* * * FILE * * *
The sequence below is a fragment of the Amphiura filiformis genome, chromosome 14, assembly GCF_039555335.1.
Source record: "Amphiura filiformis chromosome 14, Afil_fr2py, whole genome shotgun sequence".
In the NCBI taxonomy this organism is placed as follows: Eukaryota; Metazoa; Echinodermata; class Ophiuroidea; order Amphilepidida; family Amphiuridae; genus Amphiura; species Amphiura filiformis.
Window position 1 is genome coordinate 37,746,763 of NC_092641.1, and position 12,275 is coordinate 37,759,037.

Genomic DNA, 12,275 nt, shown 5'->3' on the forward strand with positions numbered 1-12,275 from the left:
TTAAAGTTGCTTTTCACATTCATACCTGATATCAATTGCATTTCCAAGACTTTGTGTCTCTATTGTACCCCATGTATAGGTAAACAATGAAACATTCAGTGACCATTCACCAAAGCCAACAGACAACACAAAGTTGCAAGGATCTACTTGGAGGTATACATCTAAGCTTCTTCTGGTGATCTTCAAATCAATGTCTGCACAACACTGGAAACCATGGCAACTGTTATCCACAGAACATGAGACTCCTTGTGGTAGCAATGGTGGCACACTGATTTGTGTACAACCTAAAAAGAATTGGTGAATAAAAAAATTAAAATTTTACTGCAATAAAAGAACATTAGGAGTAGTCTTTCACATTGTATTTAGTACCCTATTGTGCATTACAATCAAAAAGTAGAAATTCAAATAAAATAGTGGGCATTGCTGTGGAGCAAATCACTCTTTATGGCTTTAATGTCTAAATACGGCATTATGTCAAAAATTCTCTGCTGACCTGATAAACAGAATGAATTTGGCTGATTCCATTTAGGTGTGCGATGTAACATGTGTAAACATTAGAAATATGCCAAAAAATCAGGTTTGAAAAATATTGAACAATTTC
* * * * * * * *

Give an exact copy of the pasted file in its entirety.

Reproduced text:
The sequence below is a fragment of the Amphiura filiformis genome, chromosome 14, assembly GCF_039555335.1.
Source record: "Amphiura filiformis chromosome 14, Afil_fr2py, whole genome shotgun sequence".
In the NCBI taxonomy this organism is placed as follows: Eukaryota; Metazoa; Echinodermata; class Ophiuroidea; order Amphilepidida; family Amphiuridae; genus Amphiura; species Amphiura filiformis.
Window position 1 is genome coordinate 37,746,763 of NC_092641.1, and position 12,275 is coordinate 37,759,037.

Genomic DNA, 12,275 nt, shown 5'->3' on the forward strand with positions numbered 1-12,275 from the left:
TTAAAGTTGCTTTTCACATTCATACCTGATATCAATTGCATTTCCAAGACTTTGTGTCTCTATTGTACCCCATGTATAGGTAAACAATGAAACATTCAGTGACCATTCACCAAAGCCAACAGACAACACAAAGTTGCAAGGATCTACTTGGAGGTATACATCTAAGCTTCTTCTGGTGATCTTCAAATCAATGTCTGCACAACACTGGAAACCATGGCAACTGTTATCCACAGAACATGAGACTCCTTGTGGTAGCAATGGTGGCACACTGATTTGTGTACAACCTAAAAAGAATTGGTGAATAAAAAAATTAAAATTTTACTGCAATAAAAGAACATTAGGAGTAGTCTTTCACATTGTATTTAGTACCCTATTGTGCATTACAATCAAAAAGTAGAAATTCAAATAAAATAGTGGGCATTGCTGTGGAGCAAATCACTCTTTATGGCTTTAATGTCTAAATACGGCATTATGTCAAAAATTCTCTGCTGACCTGATAAACAGAATGAATTTGGCTGATTCCATTTAGGTGTGCGATGTAACATGTGTAAACATTAGAAATATGCCAAAAAATCAGGTTTGAAAAATATTGAACAATTTC